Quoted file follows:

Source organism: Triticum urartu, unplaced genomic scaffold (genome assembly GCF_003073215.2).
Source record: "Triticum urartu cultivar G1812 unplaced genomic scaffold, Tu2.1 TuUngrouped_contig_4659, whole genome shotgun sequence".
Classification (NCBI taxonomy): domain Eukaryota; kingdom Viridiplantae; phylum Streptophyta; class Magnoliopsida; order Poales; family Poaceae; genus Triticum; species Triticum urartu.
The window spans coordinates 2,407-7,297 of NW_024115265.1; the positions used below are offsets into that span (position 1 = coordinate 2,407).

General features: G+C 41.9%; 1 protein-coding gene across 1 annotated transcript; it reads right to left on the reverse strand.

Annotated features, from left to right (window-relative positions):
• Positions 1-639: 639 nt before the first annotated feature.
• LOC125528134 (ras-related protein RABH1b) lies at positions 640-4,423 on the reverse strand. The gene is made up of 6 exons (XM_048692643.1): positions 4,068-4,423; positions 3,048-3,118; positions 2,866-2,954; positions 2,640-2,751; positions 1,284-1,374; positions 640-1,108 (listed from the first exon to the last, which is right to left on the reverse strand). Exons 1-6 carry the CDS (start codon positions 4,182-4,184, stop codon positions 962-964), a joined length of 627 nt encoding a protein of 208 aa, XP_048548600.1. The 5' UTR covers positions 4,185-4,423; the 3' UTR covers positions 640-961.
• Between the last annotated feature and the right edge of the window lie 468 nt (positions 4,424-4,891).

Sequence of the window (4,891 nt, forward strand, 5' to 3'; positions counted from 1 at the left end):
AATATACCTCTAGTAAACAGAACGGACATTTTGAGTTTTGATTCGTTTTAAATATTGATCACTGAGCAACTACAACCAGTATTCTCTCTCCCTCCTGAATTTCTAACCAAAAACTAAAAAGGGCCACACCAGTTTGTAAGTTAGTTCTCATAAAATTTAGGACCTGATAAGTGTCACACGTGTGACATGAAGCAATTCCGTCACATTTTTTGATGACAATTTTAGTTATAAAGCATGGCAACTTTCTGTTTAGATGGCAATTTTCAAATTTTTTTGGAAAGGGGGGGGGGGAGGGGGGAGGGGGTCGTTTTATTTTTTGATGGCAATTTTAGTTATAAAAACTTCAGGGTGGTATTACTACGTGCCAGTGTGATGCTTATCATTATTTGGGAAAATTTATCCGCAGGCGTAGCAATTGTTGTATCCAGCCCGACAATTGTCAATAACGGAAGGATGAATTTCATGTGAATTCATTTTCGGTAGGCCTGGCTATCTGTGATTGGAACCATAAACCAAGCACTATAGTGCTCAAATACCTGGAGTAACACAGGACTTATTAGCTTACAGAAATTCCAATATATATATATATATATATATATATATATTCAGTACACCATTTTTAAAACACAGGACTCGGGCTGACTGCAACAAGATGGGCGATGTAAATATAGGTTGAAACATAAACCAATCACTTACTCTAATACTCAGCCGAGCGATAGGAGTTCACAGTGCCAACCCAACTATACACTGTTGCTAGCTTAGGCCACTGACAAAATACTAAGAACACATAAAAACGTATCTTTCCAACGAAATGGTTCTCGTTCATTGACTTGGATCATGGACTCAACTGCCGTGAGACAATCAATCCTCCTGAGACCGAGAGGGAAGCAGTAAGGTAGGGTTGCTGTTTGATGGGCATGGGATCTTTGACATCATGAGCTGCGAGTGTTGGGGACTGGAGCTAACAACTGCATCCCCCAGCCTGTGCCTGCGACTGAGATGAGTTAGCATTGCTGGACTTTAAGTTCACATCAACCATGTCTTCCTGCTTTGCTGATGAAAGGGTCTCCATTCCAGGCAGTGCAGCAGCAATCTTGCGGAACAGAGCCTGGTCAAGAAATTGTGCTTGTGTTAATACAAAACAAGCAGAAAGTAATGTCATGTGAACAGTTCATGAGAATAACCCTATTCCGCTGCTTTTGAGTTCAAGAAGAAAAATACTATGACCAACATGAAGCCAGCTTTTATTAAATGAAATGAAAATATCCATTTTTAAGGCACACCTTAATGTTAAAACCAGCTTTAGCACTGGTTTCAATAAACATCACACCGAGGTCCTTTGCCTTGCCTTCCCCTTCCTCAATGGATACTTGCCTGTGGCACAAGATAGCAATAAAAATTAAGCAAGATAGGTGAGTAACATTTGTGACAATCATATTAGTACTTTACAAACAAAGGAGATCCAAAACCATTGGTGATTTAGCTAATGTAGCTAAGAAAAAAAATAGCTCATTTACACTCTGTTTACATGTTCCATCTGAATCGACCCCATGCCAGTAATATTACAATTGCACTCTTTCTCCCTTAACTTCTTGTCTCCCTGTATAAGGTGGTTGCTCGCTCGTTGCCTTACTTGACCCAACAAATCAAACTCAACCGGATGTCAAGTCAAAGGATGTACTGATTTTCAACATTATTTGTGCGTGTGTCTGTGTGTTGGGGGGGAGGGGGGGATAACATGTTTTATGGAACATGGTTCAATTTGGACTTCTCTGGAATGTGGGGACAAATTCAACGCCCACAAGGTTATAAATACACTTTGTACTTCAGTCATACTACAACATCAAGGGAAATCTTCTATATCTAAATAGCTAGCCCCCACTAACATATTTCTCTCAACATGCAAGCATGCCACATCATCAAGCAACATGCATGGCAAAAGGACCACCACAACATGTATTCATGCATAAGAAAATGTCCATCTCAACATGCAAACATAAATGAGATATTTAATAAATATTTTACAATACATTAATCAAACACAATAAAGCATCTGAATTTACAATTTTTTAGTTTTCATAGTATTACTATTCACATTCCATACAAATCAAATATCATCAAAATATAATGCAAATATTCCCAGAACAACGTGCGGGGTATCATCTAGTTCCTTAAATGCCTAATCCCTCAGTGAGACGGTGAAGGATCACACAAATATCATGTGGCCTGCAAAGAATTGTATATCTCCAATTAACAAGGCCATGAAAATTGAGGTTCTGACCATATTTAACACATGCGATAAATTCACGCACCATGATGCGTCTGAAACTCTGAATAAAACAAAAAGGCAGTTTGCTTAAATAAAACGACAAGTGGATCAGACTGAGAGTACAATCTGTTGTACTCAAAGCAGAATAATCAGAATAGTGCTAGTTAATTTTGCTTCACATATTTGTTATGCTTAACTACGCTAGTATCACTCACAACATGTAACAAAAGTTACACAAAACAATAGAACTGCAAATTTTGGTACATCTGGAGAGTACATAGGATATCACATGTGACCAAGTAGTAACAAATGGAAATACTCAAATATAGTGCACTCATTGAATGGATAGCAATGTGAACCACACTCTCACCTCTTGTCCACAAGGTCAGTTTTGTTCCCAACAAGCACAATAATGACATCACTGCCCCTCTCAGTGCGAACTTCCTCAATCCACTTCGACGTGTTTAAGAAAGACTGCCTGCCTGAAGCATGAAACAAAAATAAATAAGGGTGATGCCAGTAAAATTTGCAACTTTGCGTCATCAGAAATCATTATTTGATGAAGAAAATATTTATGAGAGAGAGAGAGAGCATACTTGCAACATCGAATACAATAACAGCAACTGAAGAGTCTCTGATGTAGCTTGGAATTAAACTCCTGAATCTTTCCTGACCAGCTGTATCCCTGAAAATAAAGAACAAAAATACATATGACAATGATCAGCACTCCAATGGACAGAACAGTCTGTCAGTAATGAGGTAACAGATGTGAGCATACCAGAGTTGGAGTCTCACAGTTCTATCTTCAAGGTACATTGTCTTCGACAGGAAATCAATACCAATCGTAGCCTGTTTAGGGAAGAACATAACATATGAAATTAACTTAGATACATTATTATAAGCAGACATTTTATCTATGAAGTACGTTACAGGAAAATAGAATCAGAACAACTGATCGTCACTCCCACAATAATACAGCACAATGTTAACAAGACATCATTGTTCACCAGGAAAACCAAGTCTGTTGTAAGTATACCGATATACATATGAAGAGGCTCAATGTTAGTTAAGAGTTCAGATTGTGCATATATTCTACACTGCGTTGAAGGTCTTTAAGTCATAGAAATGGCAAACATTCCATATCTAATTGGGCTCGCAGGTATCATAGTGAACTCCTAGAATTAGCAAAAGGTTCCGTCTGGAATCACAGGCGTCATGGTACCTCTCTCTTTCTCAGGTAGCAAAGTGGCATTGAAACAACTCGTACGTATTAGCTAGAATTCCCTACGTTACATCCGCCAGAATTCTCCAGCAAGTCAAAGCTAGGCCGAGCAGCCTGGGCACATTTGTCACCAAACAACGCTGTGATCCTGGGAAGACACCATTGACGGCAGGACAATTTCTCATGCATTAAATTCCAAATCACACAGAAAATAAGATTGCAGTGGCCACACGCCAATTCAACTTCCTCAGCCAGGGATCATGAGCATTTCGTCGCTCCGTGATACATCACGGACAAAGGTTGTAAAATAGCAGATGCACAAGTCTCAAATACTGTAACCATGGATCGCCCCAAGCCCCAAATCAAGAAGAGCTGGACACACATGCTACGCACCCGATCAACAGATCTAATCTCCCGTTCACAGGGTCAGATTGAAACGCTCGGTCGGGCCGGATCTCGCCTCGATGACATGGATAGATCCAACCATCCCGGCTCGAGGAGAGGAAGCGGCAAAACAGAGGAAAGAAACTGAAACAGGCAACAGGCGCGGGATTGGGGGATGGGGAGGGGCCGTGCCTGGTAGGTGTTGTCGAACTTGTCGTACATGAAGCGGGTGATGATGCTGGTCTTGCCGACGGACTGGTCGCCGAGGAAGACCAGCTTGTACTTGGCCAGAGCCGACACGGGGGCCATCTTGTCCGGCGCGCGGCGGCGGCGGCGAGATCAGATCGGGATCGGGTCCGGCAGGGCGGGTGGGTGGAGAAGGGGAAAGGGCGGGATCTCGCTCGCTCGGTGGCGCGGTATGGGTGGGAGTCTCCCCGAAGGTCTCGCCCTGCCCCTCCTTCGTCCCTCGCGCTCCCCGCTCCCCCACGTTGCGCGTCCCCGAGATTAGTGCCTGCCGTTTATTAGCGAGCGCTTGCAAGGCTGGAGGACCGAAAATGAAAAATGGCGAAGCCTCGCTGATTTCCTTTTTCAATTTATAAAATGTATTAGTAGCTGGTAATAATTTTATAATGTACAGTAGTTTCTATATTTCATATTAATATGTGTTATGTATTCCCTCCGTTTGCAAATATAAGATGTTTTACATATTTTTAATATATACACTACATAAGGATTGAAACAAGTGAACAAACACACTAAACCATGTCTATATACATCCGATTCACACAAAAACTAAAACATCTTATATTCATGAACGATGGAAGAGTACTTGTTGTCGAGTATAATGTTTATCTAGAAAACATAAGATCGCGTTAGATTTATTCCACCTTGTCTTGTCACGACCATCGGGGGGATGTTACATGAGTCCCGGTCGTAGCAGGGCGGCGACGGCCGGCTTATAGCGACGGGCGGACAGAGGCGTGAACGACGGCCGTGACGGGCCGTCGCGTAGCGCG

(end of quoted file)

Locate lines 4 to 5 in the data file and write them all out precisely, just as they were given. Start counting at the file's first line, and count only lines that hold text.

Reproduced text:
The window spans coordinates 2,407-7,297 of NW_024115265.1; the positions used below are offsets into that span (position 1 = coordinate 2,407).

General features: G+C 41.9%; 1 protein-coding gene across 1 annotated transcript; it reads right to left on the reverse strand.